I’ve turned my back on the flood of visual material being produced, but I’m struggling desperately in the hope of creating something a little better. In order to do so, I’ve even had to rationalize the art of navigating this world. I tell people I hate professionals, but I know that in the workplace I evaluate people on the basis of their talent alone. I say that I don’t want to talk about animation, but here I am, talking about it all the time. I yell about how it would be better if Japanese anime just disappeared from the face of the earth, and then I turn around and worry about my animator friends who don’t have any work. And after moaning and groaning about too much animation being produced, I right away start discussing new projects. I’m fully aware that in today’s world, to create truly human-oriented works, we have to accept an inhuman daily schedule, and of course I wind up becoming a workaholic.
In spite of all this, if our work is to have any meaning, I believe we must ponder what our next steps should be. (…) Unless we make a real effort to develop a long-term perspective, we’ll be like helpless octopuses trapped in octopus pots.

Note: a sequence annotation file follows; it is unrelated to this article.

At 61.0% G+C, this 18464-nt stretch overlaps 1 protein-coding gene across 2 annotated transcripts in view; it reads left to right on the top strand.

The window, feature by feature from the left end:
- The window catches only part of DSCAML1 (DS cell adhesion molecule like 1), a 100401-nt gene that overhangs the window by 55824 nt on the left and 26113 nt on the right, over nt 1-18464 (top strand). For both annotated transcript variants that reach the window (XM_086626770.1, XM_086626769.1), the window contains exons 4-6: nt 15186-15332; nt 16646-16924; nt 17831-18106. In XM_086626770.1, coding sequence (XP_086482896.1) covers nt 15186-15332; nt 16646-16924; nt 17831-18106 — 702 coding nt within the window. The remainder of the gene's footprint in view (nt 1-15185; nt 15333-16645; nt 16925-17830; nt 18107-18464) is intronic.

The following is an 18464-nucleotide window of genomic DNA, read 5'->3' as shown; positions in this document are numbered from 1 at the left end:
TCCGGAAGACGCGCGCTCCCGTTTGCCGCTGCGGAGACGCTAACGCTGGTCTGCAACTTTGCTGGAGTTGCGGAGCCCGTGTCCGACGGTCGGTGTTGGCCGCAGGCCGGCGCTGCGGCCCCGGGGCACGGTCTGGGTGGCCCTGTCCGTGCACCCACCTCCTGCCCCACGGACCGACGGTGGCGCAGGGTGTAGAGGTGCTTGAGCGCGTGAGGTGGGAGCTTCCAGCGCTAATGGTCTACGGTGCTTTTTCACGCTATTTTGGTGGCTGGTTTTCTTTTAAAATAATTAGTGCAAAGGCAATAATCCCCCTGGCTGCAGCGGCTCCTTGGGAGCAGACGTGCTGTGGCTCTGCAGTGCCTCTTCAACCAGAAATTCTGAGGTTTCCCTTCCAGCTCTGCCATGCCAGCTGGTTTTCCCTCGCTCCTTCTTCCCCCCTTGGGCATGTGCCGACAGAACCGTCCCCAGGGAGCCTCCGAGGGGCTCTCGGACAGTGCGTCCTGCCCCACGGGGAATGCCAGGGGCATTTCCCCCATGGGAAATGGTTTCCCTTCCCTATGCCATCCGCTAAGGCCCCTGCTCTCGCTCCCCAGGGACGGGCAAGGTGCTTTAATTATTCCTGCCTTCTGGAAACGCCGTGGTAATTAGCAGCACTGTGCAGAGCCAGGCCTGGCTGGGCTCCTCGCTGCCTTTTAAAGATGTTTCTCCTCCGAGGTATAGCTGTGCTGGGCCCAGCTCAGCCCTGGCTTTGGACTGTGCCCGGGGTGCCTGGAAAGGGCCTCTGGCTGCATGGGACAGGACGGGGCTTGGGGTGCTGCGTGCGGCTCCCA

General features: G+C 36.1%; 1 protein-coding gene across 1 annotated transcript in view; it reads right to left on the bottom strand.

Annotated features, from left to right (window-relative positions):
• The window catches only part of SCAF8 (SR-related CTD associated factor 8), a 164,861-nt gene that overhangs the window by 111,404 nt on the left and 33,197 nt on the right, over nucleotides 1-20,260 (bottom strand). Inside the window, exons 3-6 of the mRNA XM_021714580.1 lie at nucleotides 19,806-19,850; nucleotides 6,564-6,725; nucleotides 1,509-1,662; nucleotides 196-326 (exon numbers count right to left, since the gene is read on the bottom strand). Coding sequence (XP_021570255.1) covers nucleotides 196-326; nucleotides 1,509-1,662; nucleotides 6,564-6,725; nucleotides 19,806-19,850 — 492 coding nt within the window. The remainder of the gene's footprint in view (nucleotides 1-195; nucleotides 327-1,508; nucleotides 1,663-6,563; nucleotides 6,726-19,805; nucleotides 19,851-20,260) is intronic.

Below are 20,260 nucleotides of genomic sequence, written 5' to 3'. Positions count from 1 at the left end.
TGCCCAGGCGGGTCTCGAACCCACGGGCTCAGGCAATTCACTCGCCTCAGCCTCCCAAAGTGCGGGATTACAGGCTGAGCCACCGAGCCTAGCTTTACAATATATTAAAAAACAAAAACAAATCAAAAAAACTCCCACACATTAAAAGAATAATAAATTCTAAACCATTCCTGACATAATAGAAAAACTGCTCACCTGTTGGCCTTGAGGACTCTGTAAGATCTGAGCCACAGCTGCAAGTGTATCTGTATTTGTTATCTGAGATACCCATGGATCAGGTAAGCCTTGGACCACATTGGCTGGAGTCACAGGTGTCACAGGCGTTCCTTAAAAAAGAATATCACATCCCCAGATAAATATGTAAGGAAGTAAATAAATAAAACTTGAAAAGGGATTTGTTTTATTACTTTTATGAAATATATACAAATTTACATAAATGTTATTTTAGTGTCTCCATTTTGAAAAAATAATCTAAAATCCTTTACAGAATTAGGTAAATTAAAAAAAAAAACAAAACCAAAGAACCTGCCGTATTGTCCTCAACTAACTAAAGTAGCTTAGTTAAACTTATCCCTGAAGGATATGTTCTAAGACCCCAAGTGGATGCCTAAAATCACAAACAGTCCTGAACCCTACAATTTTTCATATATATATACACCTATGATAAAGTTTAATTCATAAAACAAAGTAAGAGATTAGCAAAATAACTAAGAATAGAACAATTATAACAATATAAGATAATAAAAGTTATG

I believe my dilemma is a yoke similar to what audiences – who yearn to be liberated from their daily lives – must bear. It requires a strong will. So that’s why I believe that the only solution for me is to go back, again and again, to my starting point.
»

Hayao Miyazaki, “Thoughts on Japanese animation”. In “Starting Point: 1979-1996”. San Francisco: VIZ Media, 2009, p. 85.

Black Fridays

«
Every Friday is a Black Friday, every Christmas a more garish festival of destruction.
(…)
The ancillary promise is that, through green consumerism, we can reconcile perpetual growth with planetary survival. But a series of research papers reveal there is no significant difference between the ecological footprints of people who care and people who don’t. One recent article, published in the journal Environment and Behaviour, says those who identify themselves as conscious consumers use more energy and carbon than those who do not.